By Assunta Ng
Northwest Asian Weekly
Tsuguo “Ike” Ikeda, a pioneer who opened doors to many—especially troubled youths—and broke down barriers for people of color, died on Dec. 2.
Surrounded by his family, Ikeda died peacefully at the age of 91, according to his wife, Sumiko.
Ikeda was the first Asian American executive director of a nonprofit in the United States, according to the National Association of Social Workers (NASW). In 1953, Ikeda was hired as the first professional director of the Atlantic Street Center (ASC), a non-profit social service agency that has now been operating for over 100 years in Seattle. Under Ikeda, ASC focused on services for troubled youths. He served with ASC for 33 years until his retirement in 1986.
“Ike was an amazing person who inspired a whole generation of multicultural individuals to become social workers and community leaders,” said Al Sugiyama, a community leader.
“Ike was always looking at ways to improve the greater community, which inspired him to create the Minority Executive Directors Coalition (MEDC),” said Sugiyama.
Ikeda was credited, during the 40th anniversary of the resettlement of Vietnamese refugees in the Pacific Northwest last spring, for helping to develop the first Vietnamese newspaper in America, the Dot Moi.
Sumiko states her husband followed three important principles in life: Community, church, and family.
“He worked hard and long hours, yet he always made time for his family, his friends and the community,” said Sugiyama.
In 1942, Ikeda, a 17-year-old American of Japanese descent, and his family were ordered to leave his home and went to the Minidoka concentration camp in Idaho where he would spend the next year and a half. He graduated from Hunt High School in the camp in 1943.
After his time in the camp, Ikeda served along with more than 33,000 other Americans of Japanese descent in the U.S. Army until the end of the war. Ikeda and other Nisei (second generation) World War II veterans were awarded a Congressional Gold Medal in 2011.
Sumiko said, “The injustice of being incarcerated in World War II propelled him to going into social work. He was an unusual Nisei in that he was very vocal when he saw any injustice and he did not hesitate to take part in marches and protests. Some in the community referred to us as being ‘different.’ It never bothered him.”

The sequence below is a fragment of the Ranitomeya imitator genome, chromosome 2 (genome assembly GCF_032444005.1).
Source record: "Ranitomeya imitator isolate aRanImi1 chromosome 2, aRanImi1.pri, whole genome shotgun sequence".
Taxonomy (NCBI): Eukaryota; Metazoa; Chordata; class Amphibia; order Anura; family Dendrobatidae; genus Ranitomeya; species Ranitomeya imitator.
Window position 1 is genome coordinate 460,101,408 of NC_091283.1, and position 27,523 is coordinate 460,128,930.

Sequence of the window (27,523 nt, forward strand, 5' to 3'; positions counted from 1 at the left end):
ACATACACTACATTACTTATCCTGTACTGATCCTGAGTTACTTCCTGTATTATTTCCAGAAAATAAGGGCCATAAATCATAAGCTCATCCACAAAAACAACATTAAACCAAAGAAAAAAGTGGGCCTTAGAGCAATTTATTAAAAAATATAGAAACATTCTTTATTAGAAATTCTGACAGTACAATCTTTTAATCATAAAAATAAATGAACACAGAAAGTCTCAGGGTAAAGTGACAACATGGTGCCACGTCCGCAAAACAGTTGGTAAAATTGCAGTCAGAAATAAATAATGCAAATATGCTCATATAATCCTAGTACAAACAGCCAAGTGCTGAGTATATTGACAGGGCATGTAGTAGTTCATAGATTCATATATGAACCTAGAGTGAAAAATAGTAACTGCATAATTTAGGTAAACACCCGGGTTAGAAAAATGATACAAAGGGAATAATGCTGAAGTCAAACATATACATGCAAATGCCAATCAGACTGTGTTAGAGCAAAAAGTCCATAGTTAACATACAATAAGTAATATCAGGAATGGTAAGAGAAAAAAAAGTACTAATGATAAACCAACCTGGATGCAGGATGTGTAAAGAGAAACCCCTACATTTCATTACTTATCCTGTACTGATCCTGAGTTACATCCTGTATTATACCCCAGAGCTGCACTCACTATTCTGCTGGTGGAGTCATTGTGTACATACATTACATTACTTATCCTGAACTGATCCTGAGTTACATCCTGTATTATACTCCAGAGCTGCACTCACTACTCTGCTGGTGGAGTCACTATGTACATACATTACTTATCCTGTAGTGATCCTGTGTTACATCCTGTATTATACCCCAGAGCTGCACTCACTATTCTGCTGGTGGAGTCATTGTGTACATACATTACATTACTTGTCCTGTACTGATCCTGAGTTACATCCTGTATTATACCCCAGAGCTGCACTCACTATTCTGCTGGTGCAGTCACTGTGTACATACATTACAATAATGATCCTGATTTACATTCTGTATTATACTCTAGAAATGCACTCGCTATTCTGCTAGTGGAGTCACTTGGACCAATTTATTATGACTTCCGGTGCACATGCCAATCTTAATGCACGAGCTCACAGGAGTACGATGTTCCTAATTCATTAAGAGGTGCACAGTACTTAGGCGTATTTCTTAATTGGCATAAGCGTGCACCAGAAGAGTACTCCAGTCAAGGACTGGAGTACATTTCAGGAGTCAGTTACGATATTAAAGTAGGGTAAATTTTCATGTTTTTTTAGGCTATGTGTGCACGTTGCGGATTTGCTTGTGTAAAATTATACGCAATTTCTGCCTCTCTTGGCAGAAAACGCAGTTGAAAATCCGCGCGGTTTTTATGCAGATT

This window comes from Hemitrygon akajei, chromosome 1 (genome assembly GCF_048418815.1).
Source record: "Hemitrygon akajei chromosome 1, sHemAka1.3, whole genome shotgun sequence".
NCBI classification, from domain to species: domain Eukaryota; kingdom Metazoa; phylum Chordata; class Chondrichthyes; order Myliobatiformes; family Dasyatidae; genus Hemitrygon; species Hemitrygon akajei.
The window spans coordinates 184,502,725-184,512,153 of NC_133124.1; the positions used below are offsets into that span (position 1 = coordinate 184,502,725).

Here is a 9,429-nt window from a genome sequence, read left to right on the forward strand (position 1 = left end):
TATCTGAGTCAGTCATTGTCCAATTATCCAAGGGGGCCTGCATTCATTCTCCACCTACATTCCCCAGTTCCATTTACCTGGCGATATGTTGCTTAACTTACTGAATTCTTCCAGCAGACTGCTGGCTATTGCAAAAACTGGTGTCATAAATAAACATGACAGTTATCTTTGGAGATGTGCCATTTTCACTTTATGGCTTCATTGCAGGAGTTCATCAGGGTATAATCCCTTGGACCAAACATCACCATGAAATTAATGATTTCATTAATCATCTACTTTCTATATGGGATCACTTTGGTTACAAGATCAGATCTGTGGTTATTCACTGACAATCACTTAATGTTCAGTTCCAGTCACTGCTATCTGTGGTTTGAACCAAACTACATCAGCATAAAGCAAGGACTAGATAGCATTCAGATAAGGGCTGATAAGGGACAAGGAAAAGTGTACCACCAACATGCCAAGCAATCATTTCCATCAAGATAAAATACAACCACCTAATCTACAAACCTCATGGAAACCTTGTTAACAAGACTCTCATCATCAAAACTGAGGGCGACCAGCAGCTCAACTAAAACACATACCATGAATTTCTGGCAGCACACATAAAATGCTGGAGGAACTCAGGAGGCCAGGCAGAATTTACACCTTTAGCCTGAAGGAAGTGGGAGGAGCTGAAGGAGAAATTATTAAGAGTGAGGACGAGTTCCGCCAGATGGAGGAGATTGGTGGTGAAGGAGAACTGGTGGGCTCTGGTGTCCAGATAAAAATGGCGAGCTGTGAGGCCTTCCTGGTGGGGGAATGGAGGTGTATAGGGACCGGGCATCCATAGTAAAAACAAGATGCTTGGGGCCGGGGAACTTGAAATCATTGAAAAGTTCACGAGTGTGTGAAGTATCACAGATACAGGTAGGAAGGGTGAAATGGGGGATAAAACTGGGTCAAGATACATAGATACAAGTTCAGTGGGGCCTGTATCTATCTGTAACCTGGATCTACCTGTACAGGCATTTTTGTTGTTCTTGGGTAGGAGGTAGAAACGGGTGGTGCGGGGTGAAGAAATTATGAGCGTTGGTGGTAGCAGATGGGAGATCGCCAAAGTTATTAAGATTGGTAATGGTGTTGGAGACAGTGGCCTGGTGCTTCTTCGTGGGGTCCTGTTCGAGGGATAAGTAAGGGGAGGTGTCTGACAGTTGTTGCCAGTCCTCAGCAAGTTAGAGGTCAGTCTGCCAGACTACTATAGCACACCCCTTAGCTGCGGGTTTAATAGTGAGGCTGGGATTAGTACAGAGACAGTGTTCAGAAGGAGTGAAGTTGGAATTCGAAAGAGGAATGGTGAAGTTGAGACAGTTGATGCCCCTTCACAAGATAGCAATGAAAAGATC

He continued his activism, and once he even got arrested and released and later that night he watched himself on TV handcuffed and being led away, Sumiko said.
Daughter Wanda said, “Despite his incarceration at the age of 17 for being an American of Japanese descent, my dad remained optimistic with an everlasting concern for the welfare of others – especially for those on the periphery of life who often remain ‘invisible’ yet are crucial members of our community.”
His son-in-law Jon Matsumiya said, “I cannot recall a conversation with him without a smile or laughter.”
Another daughter, Julie Oshiro, referred to a quote by Geoffrey Covin in her father’s book, Ike’s Principles, that reflects her father’s philosophy: “Greatness isn’t reserved for a preordained few. It is available to you and everyone.”
Ikeda was often a pioneer in building multi-racial relations. In the late 1960s, Ikeda allowed the Seattle Black Panthers to use their facilities to provide a breakfast program for local underprivileged children. It was not common in those days to have Asian American and African American collaboration. Despite the controversial decision, Ikeda and the Black Panthers ended up developing a mutually respectful relationship.
“Ike was a visionary and pace setter, always ahead of his time. He loved our communities and worked tirelessly and collaboratively to strengthen them and bring about unity. He was my mentor and will always be the proud father of Atlantic Street Center,” states Edith Elion, Executive Director of the Atlantic Street Center.
Ikeda also organized and facilitated a minority inmate coalition at the Washington State Department of Corrections Monroe Reformatory (now Correctional Complex). The coalition was successful at decreasing incidents of violence between groups of minority inmates and was the first of its kind in the state, according to NASW.
Ikeda’s education included a bachelor of arts degree from Lewis and Clark College in Portland, Oregon. In 1951, he earned his master’s in social work degree; he was one of the first graduates of color from the University of Washington School of Social Work.
Son of Minoru and Tomoe, Ikeda was born on Aug. 15, 1924, in Portland, Oregon. He had two brothers and one sister and grew up in Portland until his incarceration.
Ikeda is survived by his wife, Sumiko Hara, of Hawaii; four daughters; and seven grandchildren. Ikeda and Sumiko were married for 64 years. (end)
A celebration of Ikeda’s life will be held at Blaine Memorial United Methodist Church on Jan. 18, 2016, at 11 a.m.
Assunta Ng can be reached at email@example.com.